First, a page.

Getting Weird: How Bizarre Marketing is Appealing to Millennials
A generation raised on absurdist humor is eating up entertainment and marketing that isn’t afraid to get weird. To capture their attention these days it seems the more random and bizarre, the better.
They’re a generation of consumers raised on the absurdist humor of Ren and Stimpy, Rocco’s Modern Life, The Adventures of Pete and Pete, and even Spongebob—and they haven’t grown out of it. As we covered in our most recent trend report, Things Are Getting Weird. While overtly sexy images in marketing make them yawn, entertainment and ads that get a little weird, ok, or a lot weird, are getting their attention. Brands are tapping into their appetite for the off-the-wall and out-of-the-box, running campaigns that celebrate the strange and put a spotlight on the nonsensical. Right now, the weirder the content, the more likely it will get young consumers’ attention. It seems the further from the norm and the less sense it makes the better.
How did we get here? The majority of Millennials and teens watched at least one show as children than featured some majorly surrealist humor. These shows celebrated the ridiculous and paid no attention to traditional children’s entertainment norms. Forty percent watched Family Guy growing up, a show that plays with non-linear storytelling, random cutaways, and stretching the absurd as far as it will reach. They are approaching adult entertainment with these expectations baked into them. These young consumers are not just marketing savvy, they’ve seen it all. Sex sells might still be a mantra, but it doesn’t actually capture their attention. Right now, surreal, insane, nonsensical content is one category that still takes them by surprise and makes them talk.
We’ve seen hints of this weirdness appeal for some time. Old Spice captured Millennials again by intriguing them with the awesomely offbeat, now-classic “The Man Your Man Could Smell Like” ad, and their marketing has only gotten stranger over time. In a 2014 Ypulse survey of 13-32-year-olds, 74% said the commercials that they tend to talk about with their friends are funny, and 43% say they talk about content that is really random/unexpected. Last year, Velveeta’s “amazingly weird” Facebook and Twitter efforts earned them attention and praise from young consumers for stepping far, far out of the expected. The posts and messages explored the relationship of their model with his wife and their cheese, showed piñatas bursting with cheese. Adult Swim’s bizarre marketing video “Too Many Cooks” went viral thanks to its mind-bogglingly strange approach. Then Totino’s Pizza Rolls ditched their “kids eating after-school snacks” storyline for a new commercial starring Tim and Eric, stars of Awesome Show and Bedtime Stories. The spot was a collection of absurdity, including a “feminine pizza bag,” pizza chess, a face with mouths for eyes, and plenty of things that make even less sense than that. BuzzFeed posted the ad with a headline that included the phrase “The Weirdest 3 Minutes Of Human Existence,” and MTV called it “the freakiest commercial ever” on their blog.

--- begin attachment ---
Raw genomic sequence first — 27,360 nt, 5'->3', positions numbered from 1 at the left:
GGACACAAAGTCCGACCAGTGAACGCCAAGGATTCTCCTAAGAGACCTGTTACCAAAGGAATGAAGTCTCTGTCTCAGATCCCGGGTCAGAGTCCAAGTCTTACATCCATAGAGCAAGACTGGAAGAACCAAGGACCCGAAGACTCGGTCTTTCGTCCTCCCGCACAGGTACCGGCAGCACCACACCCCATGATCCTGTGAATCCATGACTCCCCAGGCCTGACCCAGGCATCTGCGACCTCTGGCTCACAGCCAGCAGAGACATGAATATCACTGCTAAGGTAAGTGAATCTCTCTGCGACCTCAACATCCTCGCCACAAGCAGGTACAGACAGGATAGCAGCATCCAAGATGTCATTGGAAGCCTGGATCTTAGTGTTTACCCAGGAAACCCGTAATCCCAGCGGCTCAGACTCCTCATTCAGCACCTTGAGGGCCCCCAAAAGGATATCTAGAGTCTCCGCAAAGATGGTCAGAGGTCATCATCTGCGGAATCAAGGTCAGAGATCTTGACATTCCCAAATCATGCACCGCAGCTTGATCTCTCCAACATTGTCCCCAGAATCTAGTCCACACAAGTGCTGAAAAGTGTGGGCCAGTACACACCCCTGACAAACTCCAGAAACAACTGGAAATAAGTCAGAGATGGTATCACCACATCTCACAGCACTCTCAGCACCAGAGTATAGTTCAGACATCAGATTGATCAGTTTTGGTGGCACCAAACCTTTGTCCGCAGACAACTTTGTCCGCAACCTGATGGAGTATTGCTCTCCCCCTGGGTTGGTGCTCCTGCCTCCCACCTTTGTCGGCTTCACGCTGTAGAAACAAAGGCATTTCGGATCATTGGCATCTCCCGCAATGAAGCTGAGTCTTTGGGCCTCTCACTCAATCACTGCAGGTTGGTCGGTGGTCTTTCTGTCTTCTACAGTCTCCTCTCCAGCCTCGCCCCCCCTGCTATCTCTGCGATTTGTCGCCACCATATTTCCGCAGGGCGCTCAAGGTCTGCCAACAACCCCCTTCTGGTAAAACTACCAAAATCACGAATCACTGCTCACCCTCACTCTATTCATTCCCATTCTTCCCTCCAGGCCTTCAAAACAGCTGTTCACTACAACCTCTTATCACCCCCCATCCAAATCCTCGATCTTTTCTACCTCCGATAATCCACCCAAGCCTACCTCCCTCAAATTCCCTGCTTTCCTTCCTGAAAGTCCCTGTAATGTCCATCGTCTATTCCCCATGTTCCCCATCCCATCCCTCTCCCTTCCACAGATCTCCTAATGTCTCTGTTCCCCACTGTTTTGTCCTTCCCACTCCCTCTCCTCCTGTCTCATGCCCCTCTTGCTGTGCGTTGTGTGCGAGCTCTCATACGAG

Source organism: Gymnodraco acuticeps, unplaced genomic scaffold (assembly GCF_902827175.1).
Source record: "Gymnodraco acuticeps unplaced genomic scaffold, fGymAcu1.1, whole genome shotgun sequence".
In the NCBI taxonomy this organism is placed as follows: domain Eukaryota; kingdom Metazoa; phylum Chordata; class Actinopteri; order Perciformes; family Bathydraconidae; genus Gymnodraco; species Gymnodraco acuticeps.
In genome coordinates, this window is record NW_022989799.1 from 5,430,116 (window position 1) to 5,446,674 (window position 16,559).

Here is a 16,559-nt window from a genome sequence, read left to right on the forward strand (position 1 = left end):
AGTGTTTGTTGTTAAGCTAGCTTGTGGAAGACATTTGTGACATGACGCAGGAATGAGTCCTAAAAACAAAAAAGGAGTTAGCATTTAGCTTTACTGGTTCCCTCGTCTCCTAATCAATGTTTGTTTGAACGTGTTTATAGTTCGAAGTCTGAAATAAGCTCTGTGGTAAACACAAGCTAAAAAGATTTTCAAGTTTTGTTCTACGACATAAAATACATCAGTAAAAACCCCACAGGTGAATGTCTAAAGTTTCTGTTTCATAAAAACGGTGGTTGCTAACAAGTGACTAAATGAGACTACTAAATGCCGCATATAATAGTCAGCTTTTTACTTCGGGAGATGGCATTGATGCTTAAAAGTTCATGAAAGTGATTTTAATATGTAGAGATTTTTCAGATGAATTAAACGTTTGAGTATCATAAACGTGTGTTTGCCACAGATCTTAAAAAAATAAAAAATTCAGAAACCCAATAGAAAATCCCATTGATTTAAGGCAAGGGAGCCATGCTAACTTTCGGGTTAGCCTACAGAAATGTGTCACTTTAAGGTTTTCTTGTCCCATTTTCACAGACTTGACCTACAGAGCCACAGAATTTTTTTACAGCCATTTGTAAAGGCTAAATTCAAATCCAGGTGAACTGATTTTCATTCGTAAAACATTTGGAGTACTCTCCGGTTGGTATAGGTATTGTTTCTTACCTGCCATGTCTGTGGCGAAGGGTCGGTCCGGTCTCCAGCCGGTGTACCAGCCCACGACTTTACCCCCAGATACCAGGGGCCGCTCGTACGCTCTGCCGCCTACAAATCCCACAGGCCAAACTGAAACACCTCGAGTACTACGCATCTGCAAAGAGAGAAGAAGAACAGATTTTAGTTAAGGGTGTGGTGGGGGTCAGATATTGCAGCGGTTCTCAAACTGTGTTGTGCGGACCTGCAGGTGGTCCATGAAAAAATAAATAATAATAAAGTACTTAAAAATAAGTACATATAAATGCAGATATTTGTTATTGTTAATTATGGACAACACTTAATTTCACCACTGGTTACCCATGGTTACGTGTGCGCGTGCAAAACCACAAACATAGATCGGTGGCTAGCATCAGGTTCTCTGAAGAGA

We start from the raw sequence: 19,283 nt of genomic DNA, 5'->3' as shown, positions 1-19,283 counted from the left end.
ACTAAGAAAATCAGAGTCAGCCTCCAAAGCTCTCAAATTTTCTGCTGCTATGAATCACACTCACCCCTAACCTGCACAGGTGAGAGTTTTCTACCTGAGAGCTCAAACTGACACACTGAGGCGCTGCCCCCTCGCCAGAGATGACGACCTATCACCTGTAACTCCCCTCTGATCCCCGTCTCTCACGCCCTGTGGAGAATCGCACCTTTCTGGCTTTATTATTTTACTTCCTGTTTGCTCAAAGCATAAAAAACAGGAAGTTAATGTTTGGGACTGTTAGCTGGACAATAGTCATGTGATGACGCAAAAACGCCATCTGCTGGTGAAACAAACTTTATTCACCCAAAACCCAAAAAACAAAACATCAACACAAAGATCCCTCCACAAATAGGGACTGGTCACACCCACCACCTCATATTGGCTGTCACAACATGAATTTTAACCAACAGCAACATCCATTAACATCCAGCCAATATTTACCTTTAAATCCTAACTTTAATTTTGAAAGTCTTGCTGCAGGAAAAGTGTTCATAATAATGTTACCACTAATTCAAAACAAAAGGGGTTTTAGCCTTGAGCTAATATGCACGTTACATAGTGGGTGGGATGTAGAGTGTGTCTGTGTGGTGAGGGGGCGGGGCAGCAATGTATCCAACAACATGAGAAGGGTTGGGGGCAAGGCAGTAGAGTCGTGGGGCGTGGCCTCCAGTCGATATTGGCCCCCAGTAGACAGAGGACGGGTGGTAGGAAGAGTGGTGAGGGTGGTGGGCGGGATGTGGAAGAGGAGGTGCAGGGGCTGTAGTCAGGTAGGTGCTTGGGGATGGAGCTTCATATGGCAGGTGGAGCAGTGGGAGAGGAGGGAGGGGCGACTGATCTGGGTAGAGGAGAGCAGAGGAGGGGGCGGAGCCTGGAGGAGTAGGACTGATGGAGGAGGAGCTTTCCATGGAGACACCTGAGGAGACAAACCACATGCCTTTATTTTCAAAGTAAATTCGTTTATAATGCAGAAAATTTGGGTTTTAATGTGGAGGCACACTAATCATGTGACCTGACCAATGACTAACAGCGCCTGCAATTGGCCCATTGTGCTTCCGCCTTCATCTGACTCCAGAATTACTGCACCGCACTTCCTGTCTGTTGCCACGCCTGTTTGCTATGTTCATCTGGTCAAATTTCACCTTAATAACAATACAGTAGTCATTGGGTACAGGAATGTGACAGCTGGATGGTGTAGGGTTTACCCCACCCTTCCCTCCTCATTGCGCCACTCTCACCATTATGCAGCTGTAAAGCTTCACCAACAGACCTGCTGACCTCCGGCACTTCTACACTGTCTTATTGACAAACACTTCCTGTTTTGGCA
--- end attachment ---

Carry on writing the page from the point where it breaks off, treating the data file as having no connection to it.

The weirdness has only continued in 2015. Glue brand Loctite blew an entire year’s marketing budget on a Super Bowl commercial that made Adweek’s list of top five spots of the game for its “strange and memorable” content. The ad, “Positive Feelings” featured a diverse group of dancers sporting Loctite fanny packs, a winking unicorn pin, and a serious couple telling viewers that Loctite glue saved their marriage. It was, in a word, bizarre. Thanks to the odd approach, the commercial introduced Loctite to Millennials watching the game in the most memorable way, and also stood out in a crowd of many, many tear-jerker spots. The ad was actually a continuation of the brand’s online campaign, which earned them over a million views when they launched it in May of 2014. Not bad for a 52-year-old adhesive company.
Being weird doesn’t have to be scary. Brands that don’t hesitate to experiment with new social platforms, step outside the norm in marketing language and visuals, and don’t take themselves so seriously are being rewarded.